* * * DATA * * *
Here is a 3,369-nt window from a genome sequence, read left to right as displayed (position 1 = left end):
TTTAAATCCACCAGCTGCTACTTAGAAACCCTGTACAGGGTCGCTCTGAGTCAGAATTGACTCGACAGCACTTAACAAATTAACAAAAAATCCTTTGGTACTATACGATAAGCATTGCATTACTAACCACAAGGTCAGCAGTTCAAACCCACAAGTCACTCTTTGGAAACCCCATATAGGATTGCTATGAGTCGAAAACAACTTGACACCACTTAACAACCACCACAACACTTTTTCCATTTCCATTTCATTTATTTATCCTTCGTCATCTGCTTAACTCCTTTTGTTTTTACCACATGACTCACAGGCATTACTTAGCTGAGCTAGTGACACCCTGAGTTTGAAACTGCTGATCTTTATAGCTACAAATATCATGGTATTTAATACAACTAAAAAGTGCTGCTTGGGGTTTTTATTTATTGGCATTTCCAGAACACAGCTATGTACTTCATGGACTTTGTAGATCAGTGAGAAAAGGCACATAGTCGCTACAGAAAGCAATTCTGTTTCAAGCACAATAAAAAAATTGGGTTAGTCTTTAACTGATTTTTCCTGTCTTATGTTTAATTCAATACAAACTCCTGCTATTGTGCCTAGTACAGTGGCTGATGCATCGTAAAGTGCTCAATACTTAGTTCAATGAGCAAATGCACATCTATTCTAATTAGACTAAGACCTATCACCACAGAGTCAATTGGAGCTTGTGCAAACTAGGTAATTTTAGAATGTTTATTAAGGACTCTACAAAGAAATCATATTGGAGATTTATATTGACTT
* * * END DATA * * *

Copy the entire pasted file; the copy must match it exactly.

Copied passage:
Here is a 3,369-nt window from a genome sequence, read left to right as displayed (position 1 = left end):
TTTAAATCCACCAGCTGCTACTTAGAAACCCTGTACAGGGTCGCTCTGAGTCAGAATTGACTCGACAGCACTTAACAAATTAACAAAAAATCCTTTGGTACTATACGATAAGCATTGCATTACTAACCACAAGGTCAGCAGTTCAAACCCACAAGTCACTCTTTGGAAACCCCATATAGGATTGCTATGAGTCGAAAACAACTTGACACCACTTAACAACCACCACAACACTTTTTCCATTTCCATTTCATTTATTTATCCTTCGTCATCTGCTTAACTCCTTTTGTTTTTACCACATGACTCACAGGCATTACTTAGCTGAGCTAGTGACACCCTGAGTTTGAAACTGCTGATCTTTATAGCTACAAATATCATGGTATTTAATACAACTAAAAAGTGCTGCTTGGGGTTTTTATTTATTGGCATTTCCAGAACACAGCTATGTACTTCATGGACTTTGTAGATCAGTGAGAAAAGGCACATAGTCGCTACAGAAAGCAATTCTGTTTCAAGCACAATAAAAAAATTGGGTTAGTCTTTAACTGATTTTTCCTGTCTTATGTTTAATTCAATACAAACTCCTGCTATTGTGCCTAGTACAGTGGCTGATGCATCGTAAAGTGCTCAATACTTAGTTCAATGAGCAAATGCACATCTATTCTAATTAGACTAAGACCTATCACCACAGAGTCAATTGGAGCTTGTGCAAACTAGGTAATTTTAGAATGTTTATTAAGGACTCTACAAAGAAATCATATTGGAGATTTATATTGACTT